Carbon Filters vs. Reverse Osmosis vs. Distilled Water

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America has one of the best water systems on the planet. Each day, water treatment plants process 44 billion gallons of water for use in our homes, schools, factories, and farms. This water is delivered through over one million miles of piping, most of which was built after the Second World War. This infrastructure is now nearing the end of its lifespan. Its aging water mains and sewage pipes are becoming less reliable and leaks are becoming more common. As a result, waste and pollution have started creeping into the streams, lakes, and rivers you depend upon for drinking water.  As state, local, and federal agencies struggle to replace and repair our aging water systems, many Americans have realized that they need to take extra steps in order to ensure their homes have clean drinking water. The solution is water filters. They’re an increasing common fixture in many homes and provide a clean alternative to tap water. If you’re worried about the state of your tap water, it’s time to consider the different methods you can use to keep it clean. The three most commonly available are carbon filters, reverse osmosis, and distilled water filters – all of which have their pros and their cons.

The Good The Bad The Bottom Line
Carbon Filters Good at Removing Sediment, Chlorine, and VOCs Have Difficulty Removing Heavy Metals Cost-Effective Water Filters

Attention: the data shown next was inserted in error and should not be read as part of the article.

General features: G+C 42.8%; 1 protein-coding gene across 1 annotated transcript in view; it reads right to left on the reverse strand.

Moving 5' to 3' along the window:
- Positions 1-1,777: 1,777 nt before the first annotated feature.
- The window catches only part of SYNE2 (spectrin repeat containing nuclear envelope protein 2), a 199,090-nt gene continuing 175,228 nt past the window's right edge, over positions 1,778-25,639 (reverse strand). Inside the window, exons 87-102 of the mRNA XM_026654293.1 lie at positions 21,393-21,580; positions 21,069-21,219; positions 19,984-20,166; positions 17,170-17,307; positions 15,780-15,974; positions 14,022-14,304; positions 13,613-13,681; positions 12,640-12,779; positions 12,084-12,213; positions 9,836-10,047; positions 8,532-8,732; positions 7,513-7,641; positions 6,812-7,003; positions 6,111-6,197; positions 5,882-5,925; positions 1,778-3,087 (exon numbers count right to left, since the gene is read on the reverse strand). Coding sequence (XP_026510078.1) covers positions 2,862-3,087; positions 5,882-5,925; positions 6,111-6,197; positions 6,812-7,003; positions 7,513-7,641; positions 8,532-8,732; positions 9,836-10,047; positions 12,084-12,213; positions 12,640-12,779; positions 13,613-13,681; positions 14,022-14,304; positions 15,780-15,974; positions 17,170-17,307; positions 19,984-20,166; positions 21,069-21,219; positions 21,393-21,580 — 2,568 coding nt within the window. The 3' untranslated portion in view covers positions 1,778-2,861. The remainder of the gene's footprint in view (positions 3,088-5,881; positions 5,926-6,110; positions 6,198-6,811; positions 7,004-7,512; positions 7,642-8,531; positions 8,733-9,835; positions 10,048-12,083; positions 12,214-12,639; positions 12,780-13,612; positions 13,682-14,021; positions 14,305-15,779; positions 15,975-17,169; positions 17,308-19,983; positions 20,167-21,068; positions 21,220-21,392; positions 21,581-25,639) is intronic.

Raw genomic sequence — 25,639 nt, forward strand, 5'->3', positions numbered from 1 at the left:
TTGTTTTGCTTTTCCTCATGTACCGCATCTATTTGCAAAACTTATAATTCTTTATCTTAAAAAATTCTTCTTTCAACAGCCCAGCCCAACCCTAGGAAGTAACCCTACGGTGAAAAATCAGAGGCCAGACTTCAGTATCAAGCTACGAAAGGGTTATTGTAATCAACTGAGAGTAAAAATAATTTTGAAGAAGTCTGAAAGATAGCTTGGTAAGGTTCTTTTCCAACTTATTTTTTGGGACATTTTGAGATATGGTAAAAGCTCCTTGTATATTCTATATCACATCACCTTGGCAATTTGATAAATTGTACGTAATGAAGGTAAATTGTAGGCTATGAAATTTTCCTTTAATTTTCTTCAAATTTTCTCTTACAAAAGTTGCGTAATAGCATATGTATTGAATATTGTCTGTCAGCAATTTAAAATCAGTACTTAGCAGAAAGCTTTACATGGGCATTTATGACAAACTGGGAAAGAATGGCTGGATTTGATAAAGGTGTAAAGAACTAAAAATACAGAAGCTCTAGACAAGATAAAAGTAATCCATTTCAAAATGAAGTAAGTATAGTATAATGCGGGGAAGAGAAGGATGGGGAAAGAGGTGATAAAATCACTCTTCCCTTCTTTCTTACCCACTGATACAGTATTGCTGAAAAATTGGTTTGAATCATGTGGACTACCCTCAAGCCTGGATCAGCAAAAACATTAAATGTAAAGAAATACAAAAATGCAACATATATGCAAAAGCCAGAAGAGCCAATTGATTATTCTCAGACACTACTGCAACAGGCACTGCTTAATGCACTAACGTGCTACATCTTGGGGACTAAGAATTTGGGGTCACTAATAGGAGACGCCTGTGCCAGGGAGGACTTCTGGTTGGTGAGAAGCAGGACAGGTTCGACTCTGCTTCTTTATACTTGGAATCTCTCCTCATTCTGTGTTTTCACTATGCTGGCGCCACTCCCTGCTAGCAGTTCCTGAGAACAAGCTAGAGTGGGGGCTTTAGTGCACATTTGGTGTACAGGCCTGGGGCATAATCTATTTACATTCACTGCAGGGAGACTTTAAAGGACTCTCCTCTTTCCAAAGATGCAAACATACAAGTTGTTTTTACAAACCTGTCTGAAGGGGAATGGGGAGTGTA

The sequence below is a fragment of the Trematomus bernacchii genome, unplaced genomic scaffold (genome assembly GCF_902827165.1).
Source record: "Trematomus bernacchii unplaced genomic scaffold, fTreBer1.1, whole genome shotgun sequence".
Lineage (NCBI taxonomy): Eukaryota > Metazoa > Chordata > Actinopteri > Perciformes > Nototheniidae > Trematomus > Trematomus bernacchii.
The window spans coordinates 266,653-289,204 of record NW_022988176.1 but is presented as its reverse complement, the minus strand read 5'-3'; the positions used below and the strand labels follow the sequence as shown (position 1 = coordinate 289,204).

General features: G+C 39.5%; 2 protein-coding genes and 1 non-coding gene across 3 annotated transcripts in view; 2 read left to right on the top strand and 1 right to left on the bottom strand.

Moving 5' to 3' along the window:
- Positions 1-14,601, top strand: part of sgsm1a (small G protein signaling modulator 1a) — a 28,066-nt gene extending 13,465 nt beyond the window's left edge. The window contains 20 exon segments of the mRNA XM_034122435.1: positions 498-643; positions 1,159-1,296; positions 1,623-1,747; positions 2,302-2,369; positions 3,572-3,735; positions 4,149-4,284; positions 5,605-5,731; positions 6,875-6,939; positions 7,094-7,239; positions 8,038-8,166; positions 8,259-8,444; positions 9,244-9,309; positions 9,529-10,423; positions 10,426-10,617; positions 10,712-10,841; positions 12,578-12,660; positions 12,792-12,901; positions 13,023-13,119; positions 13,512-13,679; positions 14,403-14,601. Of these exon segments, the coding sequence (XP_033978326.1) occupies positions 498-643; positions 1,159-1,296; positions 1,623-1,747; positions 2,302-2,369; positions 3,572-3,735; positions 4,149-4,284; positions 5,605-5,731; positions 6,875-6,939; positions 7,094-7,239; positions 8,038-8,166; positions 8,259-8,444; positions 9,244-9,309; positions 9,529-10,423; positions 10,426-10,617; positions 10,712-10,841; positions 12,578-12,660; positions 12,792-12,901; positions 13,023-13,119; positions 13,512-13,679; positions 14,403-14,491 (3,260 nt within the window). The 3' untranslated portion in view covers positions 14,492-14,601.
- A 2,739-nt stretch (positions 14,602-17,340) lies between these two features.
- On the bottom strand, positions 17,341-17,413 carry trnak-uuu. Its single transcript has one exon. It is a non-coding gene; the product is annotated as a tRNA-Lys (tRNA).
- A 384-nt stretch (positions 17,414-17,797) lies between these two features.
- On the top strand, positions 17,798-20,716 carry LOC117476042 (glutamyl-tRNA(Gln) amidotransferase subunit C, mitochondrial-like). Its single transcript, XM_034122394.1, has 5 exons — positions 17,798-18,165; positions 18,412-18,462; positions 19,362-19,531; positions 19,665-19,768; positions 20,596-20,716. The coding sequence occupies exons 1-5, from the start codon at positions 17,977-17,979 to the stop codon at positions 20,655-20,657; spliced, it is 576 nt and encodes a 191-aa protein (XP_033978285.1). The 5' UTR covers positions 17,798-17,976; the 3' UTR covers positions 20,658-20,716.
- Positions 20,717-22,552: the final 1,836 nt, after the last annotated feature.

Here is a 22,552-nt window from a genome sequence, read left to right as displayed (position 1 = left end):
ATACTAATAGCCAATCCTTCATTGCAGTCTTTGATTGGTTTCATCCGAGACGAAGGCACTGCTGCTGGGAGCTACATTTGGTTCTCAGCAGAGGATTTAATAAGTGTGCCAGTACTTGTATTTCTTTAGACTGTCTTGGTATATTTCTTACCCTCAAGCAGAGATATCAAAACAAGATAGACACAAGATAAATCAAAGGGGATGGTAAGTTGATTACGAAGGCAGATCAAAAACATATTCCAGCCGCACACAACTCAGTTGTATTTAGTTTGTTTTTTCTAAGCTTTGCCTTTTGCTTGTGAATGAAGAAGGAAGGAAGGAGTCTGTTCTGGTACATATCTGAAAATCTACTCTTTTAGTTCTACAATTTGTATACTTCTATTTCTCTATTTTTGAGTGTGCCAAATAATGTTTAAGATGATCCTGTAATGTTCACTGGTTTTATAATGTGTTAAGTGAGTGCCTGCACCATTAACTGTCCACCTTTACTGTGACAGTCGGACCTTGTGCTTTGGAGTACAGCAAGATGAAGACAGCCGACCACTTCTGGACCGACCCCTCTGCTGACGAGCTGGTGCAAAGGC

Reverse Osmosis Removes Dissolved Salts, Heavy Metals, Asbestos, & Microbial Cysts Wastes Water. Has Difficulty Removing VOCs More Expensive, but Filters a Large Number of Pollutants
Distilled Water Filters Remove Arsenic, Asbestos, and Heavy Metals Don’t Remove VOCs. Removes Some Healthy Minerals Removes Pollutants, But Also Necessary Minerals

What’s In Your Tap Water?Carbon Filters vs. Reverse Osmosis vs. Distilled Water

Tap water isn’t pure. Even the best contains traces of metals, chemicals, and other substances. Here are some of the most common.

Arsenic A poisonous metalloid (substances with metallic & nonmetallic properties) found in soil & bedrock. Often seeps into ground water. Causes nausea, anemia (lack of red blood cells), and cancer
Calcium A common element in the soil. Enters water supplies when rain dissolved mineral deposits in the ground. Builds bones & teeth. Important for nerve & muscle function
Chlorine Added by water treatment plants to kill bacteria. Has an unpleasant taste & odor. Can form free radicals in the body
Copper Enters water supplies through run off from mining, farming, and manufacturing. Common in old pipes. Causes nausea, diarrhea, stomach cramps, liver damage, & kidney disease
Lead Normally enters your home through old pipes. Common in houses built before 1975. Causes anemia & nerve damage
Magnesium Enters water supplies when rain dissolved mineral deposits in the soil. Strengthens bones. Keeps heart rhythm steady. Maintains muscle & nerve function. Strengthens immune system
Mercury Mainly caused by industrial & agricultural runoff, as well as sewage discharge. A powerful neurotoxin that caused brain & nerve damage
Nitrates Common in fertilizers. Enters water supplies through agricultural runoff. Prevents blood from carrying oxygen
Sulfate A naturally occurring chemical found in most water sources. Gives water a bitter taste. Can cause dehydration & diarrhea
Synthetic Organic Compounds (SOCs) Man-made organic substances found in pesticides & pharmaceuticals. Enters water supplies through agricultural runoff, improper disposal of medication, & human waste. Most are known carcinogens. Long term exposure can cause organ damage & cancer
Volatile Organic Compounds (VOCs) Carbon based chemicals commonly found in fossil fuels, industrial chemicals, & building materials. Enters water through industrial runoff. Damages your nerves, kidney, & liver. Increases your risk of cancer